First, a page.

When Moses’ father-in-law Jethro met the Israelites in the desert, he rejoiced when he heard about the rescue of the Jewish people from Pharaoh’s hand, and he brought offerings to God.
“And Aaron and all the elders of Israel came to share the meal with Moses’ father-in-law before God.” (Ex. 18:12)
The expression “before God” appears out of place here. In what way was this particular feast in God’s presence?
The Talmudic sage Rabbi Avin explained:
“To partake of a meal where a Torah scholar is present is like enjoying the splendor of God’s Divine Presence. After all, did Jethro, Aaron, and the elders of Israel eat before God? They ate before Moses! Rather, this verse teaches us that sharing a meal with a scholar [such as Moses] is like enjoying the splendor of God’s Presence.” (Berachot 64a)
Rabbi Avin’s statement needs to be clarified. What is so wonderful about eating with a Torah scholar? Wouldn’t studying Torah with him be a much greater spiritual experience? And in what way is such a meal similar to “enjoying the splendor of God’s Presence"?
The human soul, for all its greatness, is limited in its ability to grasp and enjoy God’s infinite wisdom. Whatever degree of pleasure we are able to derive from God’s Presence is a function of our spiritual attainments. The greater our spiritual awareness, the greater the pleasure we feel in God’s Presence. But while we will never gain complete mastery of Divine wisdom, even the small measure of comprehension that is possible is sufficient to fill the soul with tremendous light and joy.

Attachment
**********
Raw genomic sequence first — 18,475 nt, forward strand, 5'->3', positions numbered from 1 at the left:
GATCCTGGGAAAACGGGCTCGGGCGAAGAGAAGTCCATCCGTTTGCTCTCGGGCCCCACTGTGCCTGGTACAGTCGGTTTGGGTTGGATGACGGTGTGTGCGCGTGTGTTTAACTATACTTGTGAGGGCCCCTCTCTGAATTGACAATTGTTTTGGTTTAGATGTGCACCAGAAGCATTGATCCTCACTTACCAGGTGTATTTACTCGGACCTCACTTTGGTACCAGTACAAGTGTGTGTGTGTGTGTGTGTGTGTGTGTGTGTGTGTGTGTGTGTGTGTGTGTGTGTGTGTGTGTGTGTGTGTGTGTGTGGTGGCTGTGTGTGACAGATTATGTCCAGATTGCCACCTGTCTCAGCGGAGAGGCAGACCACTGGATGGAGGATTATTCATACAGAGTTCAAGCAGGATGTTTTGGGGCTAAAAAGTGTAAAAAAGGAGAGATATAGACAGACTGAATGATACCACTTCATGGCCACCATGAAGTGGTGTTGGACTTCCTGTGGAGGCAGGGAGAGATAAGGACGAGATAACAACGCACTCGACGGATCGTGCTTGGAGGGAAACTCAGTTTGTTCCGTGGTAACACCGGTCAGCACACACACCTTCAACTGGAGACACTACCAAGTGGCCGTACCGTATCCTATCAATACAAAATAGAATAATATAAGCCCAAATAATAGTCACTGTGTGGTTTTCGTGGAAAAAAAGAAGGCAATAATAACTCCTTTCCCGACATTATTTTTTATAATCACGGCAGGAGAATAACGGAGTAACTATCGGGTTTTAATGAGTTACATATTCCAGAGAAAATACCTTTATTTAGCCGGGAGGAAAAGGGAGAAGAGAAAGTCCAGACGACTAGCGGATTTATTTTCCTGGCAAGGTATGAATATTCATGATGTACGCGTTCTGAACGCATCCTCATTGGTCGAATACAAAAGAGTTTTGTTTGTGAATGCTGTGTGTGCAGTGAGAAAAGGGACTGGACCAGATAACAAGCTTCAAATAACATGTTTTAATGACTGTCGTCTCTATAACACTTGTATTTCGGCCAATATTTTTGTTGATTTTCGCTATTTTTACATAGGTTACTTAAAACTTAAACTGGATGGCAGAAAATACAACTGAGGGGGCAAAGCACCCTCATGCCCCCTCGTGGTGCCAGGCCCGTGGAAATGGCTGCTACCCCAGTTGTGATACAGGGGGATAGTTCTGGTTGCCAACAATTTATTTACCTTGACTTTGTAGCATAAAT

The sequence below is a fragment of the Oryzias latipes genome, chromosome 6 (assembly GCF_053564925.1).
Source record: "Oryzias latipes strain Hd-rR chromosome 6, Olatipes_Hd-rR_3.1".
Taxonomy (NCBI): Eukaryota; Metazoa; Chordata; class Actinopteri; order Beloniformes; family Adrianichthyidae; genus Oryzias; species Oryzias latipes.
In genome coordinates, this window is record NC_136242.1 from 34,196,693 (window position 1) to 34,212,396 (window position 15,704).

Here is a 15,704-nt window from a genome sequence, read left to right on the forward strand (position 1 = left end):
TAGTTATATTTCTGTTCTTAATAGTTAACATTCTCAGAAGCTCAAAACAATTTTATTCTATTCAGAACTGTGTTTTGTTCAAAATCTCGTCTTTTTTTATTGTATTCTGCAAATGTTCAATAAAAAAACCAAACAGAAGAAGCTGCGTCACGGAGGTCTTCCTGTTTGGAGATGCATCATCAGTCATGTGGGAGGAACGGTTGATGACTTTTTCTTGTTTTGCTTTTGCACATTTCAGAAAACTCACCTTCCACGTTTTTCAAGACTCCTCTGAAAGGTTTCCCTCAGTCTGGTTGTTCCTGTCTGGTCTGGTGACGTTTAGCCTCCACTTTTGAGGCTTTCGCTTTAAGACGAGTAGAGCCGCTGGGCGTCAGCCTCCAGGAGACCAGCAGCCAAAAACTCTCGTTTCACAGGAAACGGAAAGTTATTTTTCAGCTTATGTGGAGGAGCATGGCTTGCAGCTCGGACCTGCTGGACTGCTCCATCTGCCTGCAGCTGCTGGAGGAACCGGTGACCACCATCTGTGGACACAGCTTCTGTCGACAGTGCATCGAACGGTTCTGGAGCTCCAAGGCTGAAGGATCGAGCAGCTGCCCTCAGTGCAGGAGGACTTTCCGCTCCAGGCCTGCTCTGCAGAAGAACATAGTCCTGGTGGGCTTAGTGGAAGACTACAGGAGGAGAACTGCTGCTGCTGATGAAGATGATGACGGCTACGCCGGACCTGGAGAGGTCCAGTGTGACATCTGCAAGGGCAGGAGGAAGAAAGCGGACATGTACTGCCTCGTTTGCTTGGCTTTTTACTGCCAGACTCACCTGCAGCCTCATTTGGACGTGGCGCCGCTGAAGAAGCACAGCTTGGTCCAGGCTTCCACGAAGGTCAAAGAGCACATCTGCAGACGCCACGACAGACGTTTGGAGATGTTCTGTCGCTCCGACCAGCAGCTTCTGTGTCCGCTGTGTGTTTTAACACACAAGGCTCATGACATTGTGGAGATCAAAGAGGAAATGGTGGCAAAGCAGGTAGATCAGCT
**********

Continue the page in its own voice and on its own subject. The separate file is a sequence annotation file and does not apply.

A Torah scholar whose holiness is great, whose wisdom is profound, and whose conduct is lofty cannot be properly appreciated by the masses. Common folk will not understand his wisdom and may not be able to relate to his holiness. In what way can they connect with such a lofty scholar?
A scholar’s greatest influence takes place in those spheres where others can best relate to him. Most people will be unable to follow his erudite lectures , but a meal forms a common bond between the most illustrious and the most ordinary. This connection allows everyone to experience some aspect of a great scholar’s path in Torah and service of God.
When a Torah scholar reveals his great wisdom and holiness, the average person will be overcome by a sense of unbridgeable distance from such sublime attainments. He may despair of ever reaching a level so far beyond his own limited capabilities. But when sharing a meal with a scholar, the common physical connection enables people to be more receptive to the scholar’s noble traits and holy conduct.
Of course, those who are able to understand the scholar’s wisdom can more fully appreciate his greatness. Those individuals will derive greater benefit and pleasure from him. This is precisely Rabbi Avin’s point: just as the degree of pleasure gained from God’s Presence depends on the soul’s spiritual state, so too, the benefit we derive from a great scholar depends on our spiritual level and erudition.
(Sapphire from the Land of Israel. Adapted from Ein Eyah vol. II, pp. 395-6)